Not enough people realize it, but every time the government prints money, it is stealing from us. It is stealing the purchasing value of the dollars we already have, and this tends to affects the poor the worst.
The government can choose who receives the new money (friends of government and military contractors) and by the time it trickles down to the rest of us, the new money has already lost much of its value. "To steal from the shoemaker the fruit of his labor," noted Herbert Schlossberg in Idols of Destruction, one can take his product or the money he has received for it. Or else one can so tamper with the monetary system that the money will not serve to purchase economic goods equivalent to the product the shoemaker provides. Outright stealing is widely recognized for what it is, but the economic crime that accomplishes the same thing through debasing the money is not. Yet the motive and the effect are the same."
Ron Paul made the same point in his excellent little book The Revolution:
"When the value of Americans' savings is deliberately eroded through inflation, that is a tax, albeit a hidden one. I call it the inflation tax, a tax that is all the more insidious for being so underhanded: most Americans have no idea what causes it or why their standard of living is going down. Meanwhile, government and its favored constituencies receive their ill-gotten loot. The racket is safe as long as no one figures out what is going on.".Even the perverted pedophilia John Maynard Keynes (1883 –1946) agrees with me:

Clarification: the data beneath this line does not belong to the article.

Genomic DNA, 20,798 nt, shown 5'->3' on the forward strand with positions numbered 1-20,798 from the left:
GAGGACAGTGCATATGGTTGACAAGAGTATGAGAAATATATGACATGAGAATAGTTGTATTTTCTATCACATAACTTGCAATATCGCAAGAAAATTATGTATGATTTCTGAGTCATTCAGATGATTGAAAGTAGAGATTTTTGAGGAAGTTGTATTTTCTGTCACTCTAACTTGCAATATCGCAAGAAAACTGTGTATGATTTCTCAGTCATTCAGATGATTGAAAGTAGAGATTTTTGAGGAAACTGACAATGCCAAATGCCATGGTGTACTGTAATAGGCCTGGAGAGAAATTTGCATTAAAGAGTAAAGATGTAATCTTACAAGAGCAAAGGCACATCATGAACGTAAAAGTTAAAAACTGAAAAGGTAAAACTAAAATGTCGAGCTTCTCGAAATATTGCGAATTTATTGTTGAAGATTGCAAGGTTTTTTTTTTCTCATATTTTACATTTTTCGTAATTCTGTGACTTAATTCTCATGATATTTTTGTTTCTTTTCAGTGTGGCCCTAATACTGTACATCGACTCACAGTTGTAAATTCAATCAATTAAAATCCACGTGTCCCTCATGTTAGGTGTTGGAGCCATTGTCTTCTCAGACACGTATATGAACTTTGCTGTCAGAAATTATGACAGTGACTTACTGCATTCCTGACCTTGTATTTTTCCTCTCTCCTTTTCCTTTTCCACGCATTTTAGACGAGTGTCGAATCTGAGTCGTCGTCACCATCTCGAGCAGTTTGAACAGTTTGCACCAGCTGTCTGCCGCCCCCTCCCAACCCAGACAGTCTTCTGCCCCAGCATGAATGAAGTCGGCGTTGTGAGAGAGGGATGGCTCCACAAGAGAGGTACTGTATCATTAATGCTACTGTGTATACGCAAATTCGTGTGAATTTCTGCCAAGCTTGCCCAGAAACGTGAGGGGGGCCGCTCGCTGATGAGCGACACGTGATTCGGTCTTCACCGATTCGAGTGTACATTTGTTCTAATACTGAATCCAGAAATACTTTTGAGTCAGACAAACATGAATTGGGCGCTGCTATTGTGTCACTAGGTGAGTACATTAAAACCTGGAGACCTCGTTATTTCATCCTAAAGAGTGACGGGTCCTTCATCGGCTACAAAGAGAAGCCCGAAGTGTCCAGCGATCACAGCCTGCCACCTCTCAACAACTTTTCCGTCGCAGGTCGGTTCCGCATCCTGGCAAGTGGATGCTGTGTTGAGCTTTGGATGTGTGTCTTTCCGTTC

“Lenin is said to have declared that the best way to destroy the Capitalist System was to debauch the currency. By a continuing process of inflation, government can confiscate, secretly and unobserved, an important part of the wealth of their citizens. By this method they not only confiscate, but they confiscate arbitrarily; and while the process impoverishes many, it actually enriches some. – As the inflation proceeds and the real value of the currency fluctuates wildly from month to month, all permanent relations between debtors and creditors, which form the ultimate foundation of capitalism, become so utterly disordered as to be almost meaningless; and the process of wealth-getting degenerates into a gamble and a lottery. Lenin was certainly right. There is no subtler, no surer means of overturning the existing basis of society than to debauch the currency. The process engages all the hidden forces of economic law on the side of destruction, and does it in a manner which not one man in a million is able to diagnose."
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